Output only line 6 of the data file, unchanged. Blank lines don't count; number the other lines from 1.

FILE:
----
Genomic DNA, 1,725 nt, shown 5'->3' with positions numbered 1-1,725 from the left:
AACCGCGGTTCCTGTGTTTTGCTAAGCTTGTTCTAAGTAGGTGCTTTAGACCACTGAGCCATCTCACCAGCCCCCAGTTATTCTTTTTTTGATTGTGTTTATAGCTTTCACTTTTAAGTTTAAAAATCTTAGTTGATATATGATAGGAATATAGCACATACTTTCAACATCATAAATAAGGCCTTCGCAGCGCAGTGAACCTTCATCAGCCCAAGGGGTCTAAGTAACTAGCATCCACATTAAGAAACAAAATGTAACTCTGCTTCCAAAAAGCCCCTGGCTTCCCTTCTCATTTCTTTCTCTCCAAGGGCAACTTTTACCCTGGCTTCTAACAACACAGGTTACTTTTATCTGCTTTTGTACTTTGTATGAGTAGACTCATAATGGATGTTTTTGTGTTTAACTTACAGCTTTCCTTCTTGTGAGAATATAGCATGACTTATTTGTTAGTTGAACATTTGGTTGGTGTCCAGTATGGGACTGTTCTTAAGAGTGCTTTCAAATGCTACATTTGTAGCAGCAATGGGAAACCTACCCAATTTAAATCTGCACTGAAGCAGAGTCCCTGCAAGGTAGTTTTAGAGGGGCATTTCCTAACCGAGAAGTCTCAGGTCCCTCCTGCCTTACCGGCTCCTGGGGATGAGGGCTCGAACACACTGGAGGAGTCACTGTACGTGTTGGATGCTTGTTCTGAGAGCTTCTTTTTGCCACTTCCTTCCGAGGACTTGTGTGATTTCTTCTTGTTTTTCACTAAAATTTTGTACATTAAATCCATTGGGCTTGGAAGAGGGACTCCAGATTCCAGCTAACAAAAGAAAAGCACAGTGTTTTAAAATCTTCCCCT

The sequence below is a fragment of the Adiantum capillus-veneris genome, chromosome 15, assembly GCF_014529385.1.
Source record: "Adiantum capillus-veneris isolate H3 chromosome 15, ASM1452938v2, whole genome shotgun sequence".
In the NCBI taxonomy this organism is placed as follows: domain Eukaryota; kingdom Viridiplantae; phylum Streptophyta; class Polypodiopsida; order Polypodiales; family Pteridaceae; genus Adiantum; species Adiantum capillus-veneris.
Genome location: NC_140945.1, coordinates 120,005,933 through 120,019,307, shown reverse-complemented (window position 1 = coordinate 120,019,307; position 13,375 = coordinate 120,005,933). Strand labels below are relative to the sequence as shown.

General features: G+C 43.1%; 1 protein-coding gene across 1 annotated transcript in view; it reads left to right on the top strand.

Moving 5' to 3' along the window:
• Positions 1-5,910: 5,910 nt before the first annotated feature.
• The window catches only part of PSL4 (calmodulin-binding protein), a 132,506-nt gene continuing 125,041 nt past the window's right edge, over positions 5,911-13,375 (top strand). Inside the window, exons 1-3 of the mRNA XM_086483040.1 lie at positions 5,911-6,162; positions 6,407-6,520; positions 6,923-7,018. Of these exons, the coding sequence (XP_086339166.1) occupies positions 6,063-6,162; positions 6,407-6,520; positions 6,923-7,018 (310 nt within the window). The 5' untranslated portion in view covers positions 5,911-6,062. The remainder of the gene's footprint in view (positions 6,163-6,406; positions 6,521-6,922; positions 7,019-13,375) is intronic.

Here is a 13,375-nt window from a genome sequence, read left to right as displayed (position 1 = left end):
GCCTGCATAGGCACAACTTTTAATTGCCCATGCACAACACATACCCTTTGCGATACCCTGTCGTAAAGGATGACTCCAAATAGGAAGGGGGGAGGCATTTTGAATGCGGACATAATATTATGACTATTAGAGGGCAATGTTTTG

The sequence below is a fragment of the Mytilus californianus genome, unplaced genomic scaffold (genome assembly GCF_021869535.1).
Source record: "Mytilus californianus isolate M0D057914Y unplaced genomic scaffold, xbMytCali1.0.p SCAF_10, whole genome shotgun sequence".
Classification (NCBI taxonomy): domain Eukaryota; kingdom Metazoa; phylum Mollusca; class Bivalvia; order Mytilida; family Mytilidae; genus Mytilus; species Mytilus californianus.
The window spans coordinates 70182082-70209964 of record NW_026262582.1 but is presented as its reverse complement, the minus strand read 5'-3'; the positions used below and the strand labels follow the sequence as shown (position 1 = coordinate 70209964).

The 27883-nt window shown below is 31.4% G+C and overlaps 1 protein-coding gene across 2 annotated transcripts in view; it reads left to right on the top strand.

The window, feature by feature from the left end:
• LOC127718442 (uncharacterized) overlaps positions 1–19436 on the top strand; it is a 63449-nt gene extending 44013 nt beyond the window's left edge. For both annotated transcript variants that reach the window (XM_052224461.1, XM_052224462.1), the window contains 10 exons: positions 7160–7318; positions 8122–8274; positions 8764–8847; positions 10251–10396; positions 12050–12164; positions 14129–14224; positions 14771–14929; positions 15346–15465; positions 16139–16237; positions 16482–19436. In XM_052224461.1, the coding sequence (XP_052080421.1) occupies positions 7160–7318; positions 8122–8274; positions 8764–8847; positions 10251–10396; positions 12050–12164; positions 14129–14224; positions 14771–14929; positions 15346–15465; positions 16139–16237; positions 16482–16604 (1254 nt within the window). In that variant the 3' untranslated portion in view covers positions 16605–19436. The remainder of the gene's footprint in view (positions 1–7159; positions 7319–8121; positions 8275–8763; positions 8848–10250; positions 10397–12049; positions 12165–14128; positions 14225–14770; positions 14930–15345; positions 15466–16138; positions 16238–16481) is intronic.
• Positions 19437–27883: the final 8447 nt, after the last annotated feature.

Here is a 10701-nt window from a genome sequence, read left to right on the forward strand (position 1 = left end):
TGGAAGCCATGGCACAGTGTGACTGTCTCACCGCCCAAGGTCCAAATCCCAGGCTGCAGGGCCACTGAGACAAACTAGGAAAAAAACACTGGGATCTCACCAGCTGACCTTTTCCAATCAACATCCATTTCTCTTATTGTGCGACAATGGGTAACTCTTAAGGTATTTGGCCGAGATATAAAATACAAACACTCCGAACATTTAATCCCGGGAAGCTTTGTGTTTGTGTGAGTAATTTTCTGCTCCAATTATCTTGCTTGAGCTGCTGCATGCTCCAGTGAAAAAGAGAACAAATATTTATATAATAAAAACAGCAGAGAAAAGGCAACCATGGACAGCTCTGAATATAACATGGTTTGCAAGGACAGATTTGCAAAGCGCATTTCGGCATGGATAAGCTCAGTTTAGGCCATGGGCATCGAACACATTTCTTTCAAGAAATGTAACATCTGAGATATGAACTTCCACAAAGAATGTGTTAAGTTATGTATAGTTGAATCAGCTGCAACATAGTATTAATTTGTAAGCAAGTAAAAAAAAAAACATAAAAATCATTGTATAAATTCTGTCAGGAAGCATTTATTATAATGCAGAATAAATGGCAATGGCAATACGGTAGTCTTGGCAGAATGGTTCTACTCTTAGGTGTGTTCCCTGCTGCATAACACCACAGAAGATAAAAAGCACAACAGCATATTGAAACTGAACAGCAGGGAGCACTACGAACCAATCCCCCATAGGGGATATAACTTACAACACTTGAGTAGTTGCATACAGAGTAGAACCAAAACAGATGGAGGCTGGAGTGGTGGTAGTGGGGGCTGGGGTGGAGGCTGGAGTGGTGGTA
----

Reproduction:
Genome location: NC_140945.1, coordinates 120,005,933 through 120,019,307, shown reverse-complemented (window position 1 = coordinate 120,019,307; position 13,375 = coordinate 120,005,933). Strand labels below are relative to the sequence as shown.